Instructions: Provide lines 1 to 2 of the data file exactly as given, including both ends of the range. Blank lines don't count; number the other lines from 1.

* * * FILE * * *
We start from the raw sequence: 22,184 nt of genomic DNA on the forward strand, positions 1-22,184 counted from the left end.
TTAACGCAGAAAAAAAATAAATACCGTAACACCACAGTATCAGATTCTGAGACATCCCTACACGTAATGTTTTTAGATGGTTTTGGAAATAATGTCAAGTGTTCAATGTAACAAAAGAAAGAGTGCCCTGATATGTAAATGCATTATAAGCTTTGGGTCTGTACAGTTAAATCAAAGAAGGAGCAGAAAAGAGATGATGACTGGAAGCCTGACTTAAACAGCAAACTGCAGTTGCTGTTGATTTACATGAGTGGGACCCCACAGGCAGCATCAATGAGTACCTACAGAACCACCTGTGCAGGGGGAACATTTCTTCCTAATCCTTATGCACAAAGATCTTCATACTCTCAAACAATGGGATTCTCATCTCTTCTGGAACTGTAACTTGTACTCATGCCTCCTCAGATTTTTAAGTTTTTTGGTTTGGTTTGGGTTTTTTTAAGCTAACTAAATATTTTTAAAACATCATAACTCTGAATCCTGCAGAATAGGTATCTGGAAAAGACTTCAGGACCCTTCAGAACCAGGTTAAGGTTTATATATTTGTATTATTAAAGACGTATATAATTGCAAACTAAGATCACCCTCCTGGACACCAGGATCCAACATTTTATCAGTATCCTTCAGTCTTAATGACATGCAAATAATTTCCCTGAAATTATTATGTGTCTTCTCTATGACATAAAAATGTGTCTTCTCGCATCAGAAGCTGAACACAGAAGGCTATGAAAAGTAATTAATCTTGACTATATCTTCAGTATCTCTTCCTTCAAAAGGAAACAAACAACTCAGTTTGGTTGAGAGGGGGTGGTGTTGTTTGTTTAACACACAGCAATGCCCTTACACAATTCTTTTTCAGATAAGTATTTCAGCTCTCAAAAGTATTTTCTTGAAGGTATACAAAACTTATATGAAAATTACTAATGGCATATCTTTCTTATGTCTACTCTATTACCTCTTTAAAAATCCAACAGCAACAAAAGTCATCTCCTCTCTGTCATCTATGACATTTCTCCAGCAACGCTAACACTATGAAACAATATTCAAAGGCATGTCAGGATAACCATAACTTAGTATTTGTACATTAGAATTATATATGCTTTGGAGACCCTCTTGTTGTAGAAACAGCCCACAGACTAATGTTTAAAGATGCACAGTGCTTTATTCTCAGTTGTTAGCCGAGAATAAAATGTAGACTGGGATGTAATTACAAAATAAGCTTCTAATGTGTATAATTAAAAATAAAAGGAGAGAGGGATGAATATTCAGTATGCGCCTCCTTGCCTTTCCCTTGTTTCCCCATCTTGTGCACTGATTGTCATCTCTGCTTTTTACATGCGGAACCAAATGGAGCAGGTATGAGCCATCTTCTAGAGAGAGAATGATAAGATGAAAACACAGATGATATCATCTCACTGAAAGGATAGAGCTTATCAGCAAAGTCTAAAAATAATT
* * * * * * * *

We start from the raw sequence: 22,184 nt of genomic DNA on the forward strand, positions 1-22,184 counted from the left end.
TTAACGCAGAAAAAAAATAAATACCGTAACACCACAGTATCAGATTCTGAGACATCCCTACACGTAATGTTTTTAGATGGTTTTGGAAATAATGTCAAGTGTTCAATGTAACAAAAGAAAGAGTGCCCTGATATGTAAATGCATTATAAGCTTTGGGTCTGTACAGTTAAATCAAAGAAGGAGCAGAAAAGAGATGATGACTGGAAGCCTGACTTAAACAGCAAACTGCAGTTGCTGTTGATTTACATGAGTGGGACCCCACAGGCAGCATCAATGAGTACCTACAGAACCACCTGTGCAGGGGGAACATTTCTTCCTAATCCTTATGCACAAAGATCTTCATACTCTCAAACAATGGGATTCTCATCTCTTCTGGAACTGTAACTTGTACTCATGCCTCCTCAGATTTTTAAGTTTTTTGGTTTGGTTTGGGTTTTTTTAAGCTAACTAAATATTTTTAAAACATCATAACTCTGAATCCTGCAGAATAGGTATCTGGAAAAGACTTCAGGACCCTTCAGAACCAGGTTAAGGTTTATATATTTGTATTATTAAAGACGTATATAATTGCAAACTAAGATCACCCTCCTGGACACCAGGATCCAACATTTTATCAGTATCCTTCAGTCTTAATGACATGCAAATAATTTCCCTGAAATTATTATGTGTCTTCTCTATGACATAAAAATGTGTCTTCTCGCATCAGAAGCTGAACACAGAAGGCTATGAAAAGTAATTAATCTTGACTATATCTTCAGTATCTCTTCCTTCAAAAGGAAACAAACAACTCAGTTTGGTTGAGAGGGGGTGGTGTTGTTTGTTTAACACACAGCAATGCCCTTACACAATTCTTTTTCAGATAAGTATTTCAGCTCTCAAAAGTATTTTCTTGAAGGTATACAAAACTTATATGAAAATTACTAATGGCATATCTTTCTTATGTCTACTCTATTACCTCTTTAAAAATCCAACAGCAACAAAAGTCATCTCCTCTCTGTCATCTATGACATTTCTCCAGCAACGCTAACACTATGAAACAATATTCAAAGGCATGTCAGGATAACCATAACTTAGTATTTGTACATTAGAATTATATATGCTTTGGAGACCCTCTTGTTGTAGAAACAGCCCACAGACTAATGTTTAAAGATGCACAGTGCTTTATTCTCAGTTGTTAGCCGAGAATAAAATGTAGACTGGGATGTAATTACAAAATAAGCTTCTAATGTGTATAATTAAAAATAAAAGGAGAGAGGGATGAATATTCAGTATGCGCCTCCTTGCCTTTCCCTTGTTTCCCCATCTTGTGCACTGATTGTCATCTCTGCTTTTTACATGCGGAACCAAATGGAGCAGGTATGAGCCATCTTCTAGAGAGAGAATGATAAGATGAAAACACAGATGATATCATCTCACTGAAAGGATAGAGCTTATCAGCAAAGTCTAAAAATAATT